I just got done reading The Boy Who was Raised as a Dog. I was drawn to this book as a recommendation on Twitter. Wish I could remember who, but the title grabbed me as well as the reviews. As a classroom teacher, I look to improve my practice in assisting students who struggle with behaviors in class as well as improving how I respond or deal with these behaviors. I find my administrators have been less available to respond to behaviors, students often are sitting in the office with no real interventions, and I am left reflecting on what I could have done differently. This explains my journey to improve my practice of dealing with students who display challenging behaviors.
Perry’s book is a collection of case studies that describe experiences of child hood trauma and practices that helped children in maneuvering through life. The book was very informative and I did read it slowly – had to pace myself as it was really difficult to not become overwhelmed by the time it would take to assist each child. I am, afterall, not a therapist. Dr. Perry would investigate each child’s history and uncover when the trauma happpened and the impact on the brain’s development during that time. Often this resulted in later behaviors of immaturity, lack of connections with others, lack of ability to concentrate or learn easily, as well as many other student behaviors that can be seen in our classroom today. Our tendency as teachers is to say “What is wrong with you?” What Bruce Perry asked was “What happened to you?” He would get information through drawings or connections. His treatment was to take things slow, honor the personhood of each child, allow them some control, honor the place where brain development stopped, give caretakers tools for connecting with the child, and focusing on love and support rather than discipline. It’s all about relationships.
Here is a moving video clip from Correspondent Candid regarding Oprah Winfrey’s 60 minute interview of Bruce Perry, the author of The Boy Who Was Raised as a Dog. It shows the impact of what school and a teacher can do to impact students who have experienced trauma.
I have learned that many behavioral challenges that students display may be an indication of early trauma some of which I may never completely know. What I have learned from this book, video, and additional articles is that there are things I can do to help students that may have been affected by early trauma.
- create relationships with students
- create a safe and caring classroom
- be predictable
- make each student especially the ones with challenges feel valued
- set up a safe place in class where students can calm themselves
- teach students about the brain
- teach students ways to calm themselves down and self regulate
- be aware of teacher self care so you can model wellness and be calm yourself as you deal with difficult student behaviors
- build a support system for this students using teachers, classmates, and families focusing on loving support rather than punitive consequences.
I do want to add though that safety is important for the student, teacher and other students in class. At any point safety becomes a concern – call for help. I also think it is important for teachers to enlist the help of others through the Student Study Team or other teacher groups where additional resources and help can be identified to help families or caretakers. One of the wonderful quotes from the book comes from Chapter 10, when Dr. Perry tells parents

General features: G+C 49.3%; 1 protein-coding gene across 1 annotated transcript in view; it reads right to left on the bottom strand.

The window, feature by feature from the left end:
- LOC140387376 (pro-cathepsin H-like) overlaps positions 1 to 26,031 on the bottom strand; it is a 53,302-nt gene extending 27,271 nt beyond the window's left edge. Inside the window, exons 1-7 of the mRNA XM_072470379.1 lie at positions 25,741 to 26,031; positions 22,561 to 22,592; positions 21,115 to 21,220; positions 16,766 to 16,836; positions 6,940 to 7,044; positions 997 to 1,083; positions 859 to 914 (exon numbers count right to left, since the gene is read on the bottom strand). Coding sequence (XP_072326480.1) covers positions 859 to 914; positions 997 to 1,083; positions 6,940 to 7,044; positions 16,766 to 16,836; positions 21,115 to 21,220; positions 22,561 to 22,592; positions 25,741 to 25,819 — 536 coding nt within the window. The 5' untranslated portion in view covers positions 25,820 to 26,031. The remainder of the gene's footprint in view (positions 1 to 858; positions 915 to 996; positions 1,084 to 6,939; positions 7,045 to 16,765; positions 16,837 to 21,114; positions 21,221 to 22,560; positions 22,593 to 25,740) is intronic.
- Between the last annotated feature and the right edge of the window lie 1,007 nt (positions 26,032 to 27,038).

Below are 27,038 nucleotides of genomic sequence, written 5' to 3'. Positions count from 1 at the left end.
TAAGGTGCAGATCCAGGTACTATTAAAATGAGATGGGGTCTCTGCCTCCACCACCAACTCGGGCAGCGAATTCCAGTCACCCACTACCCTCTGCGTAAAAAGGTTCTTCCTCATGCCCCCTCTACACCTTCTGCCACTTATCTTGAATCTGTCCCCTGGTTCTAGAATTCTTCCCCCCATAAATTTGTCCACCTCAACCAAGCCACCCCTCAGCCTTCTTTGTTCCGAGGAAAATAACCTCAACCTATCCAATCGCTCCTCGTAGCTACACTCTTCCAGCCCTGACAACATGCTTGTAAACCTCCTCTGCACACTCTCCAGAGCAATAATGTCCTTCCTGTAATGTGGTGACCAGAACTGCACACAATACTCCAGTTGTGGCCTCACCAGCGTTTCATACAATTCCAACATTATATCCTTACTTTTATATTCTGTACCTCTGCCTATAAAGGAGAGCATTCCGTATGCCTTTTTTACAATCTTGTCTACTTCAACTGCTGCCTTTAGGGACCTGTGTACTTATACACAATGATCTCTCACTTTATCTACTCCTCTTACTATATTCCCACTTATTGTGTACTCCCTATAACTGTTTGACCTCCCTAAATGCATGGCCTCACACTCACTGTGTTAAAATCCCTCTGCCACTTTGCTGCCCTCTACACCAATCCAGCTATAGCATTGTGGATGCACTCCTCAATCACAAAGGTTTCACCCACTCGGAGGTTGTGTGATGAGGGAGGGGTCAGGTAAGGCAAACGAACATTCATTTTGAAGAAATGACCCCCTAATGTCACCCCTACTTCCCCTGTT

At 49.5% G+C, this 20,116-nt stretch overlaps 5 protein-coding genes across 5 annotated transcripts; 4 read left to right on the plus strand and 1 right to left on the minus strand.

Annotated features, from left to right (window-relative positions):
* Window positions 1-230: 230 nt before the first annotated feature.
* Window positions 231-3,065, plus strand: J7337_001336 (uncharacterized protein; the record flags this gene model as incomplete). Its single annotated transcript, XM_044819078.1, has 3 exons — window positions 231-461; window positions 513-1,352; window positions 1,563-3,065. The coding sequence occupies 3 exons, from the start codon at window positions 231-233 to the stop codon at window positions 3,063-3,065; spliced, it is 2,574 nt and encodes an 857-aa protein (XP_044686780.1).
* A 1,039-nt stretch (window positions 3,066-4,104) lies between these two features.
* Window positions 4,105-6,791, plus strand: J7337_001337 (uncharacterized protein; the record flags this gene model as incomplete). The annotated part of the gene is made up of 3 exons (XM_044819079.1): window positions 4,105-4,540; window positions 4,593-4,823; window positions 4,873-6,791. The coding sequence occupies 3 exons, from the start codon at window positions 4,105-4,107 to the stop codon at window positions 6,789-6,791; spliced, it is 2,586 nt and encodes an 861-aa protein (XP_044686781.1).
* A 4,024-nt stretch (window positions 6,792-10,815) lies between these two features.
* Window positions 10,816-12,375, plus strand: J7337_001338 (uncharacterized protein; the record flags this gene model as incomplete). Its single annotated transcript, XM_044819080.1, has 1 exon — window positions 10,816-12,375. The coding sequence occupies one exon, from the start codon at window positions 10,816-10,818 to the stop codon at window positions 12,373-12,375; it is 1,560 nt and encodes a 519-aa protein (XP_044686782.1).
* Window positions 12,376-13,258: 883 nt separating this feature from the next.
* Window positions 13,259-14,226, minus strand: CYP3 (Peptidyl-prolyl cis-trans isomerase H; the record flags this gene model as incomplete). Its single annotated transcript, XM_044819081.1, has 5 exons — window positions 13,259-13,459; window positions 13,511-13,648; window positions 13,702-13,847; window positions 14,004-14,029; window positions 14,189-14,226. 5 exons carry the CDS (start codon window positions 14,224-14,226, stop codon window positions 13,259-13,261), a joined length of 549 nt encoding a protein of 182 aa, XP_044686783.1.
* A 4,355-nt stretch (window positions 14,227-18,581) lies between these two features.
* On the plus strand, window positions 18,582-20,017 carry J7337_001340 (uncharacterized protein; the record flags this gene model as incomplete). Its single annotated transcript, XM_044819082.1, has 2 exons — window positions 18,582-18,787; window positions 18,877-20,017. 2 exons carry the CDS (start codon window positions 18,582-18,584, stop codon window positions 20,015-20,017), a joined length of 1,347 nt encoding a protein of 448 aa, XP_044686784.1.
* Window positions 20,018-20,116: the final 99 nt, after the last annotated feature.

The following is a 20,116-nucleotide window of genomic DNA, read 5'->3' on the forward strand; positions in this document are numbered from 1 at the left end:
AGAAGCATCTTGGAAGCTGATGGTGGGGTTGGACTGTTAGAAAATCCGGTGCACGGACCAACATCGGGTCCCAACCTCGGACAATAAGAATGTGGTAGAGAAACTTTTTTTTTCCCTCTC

"Your efforts are heroic. You must be exhasted. "
My actions so far included a new unit on The Brain and Growth Mindset. I have created a Draw and Label (SEAL technique) as well as the three day lesson plan script. I also have some links to other activity resources listed in the script. I have changed from a harsh bell to a meditation chime and work with students that upon hearing it – everyone including the teacher takes a deep breathe and remain quiet until the chime stops. I teach mindfulness using a book called – Master of Mindfulness, How to be your Own Superhero in Times of Stress, which is written by a group of 5th graders and shares some wonderful personal examples of stress that might be shared by students and techniques that have helped them practice mindfulness. I have created some small crocheted keychain fobs that hook on student backpacks so no matter where they go, they know that they are part of a school family and that there is a teacher that cares about them.
I use a book called What Have You Done Davy? and teach the children about restorative practices so when behaviors happen, there is a way to make an amends and restore compassion and understanding within the classroom community.
I try very hard to elevate the status of these students in class and recruit the compassion and understanding of their classmates. This way we create a supportive community that will help students with challenges, grow and practice new ways of interacting with others. It takes lots of practice to learn anything new and so I really work to be patient and help classmates be patient as students learn new ways to interact. I am on the right track, but books like this one will keep me informed of how much we have learned about the formation of the brain and the affects of early trauma on brain development.
Here are some additional resources that you might want to explore or perhaps you could share some resources with me and other readers of this blog.
- The How and Why of Trauma Informed Teaching by Alex Shevron Venet, Edutopia Article
- Quick Classroom Stress Relievers by Concordia University Portland Oregon
- The Neuroseuqential Model in Education and School Improvement by Shawna Walter, University of Alberta, June 2016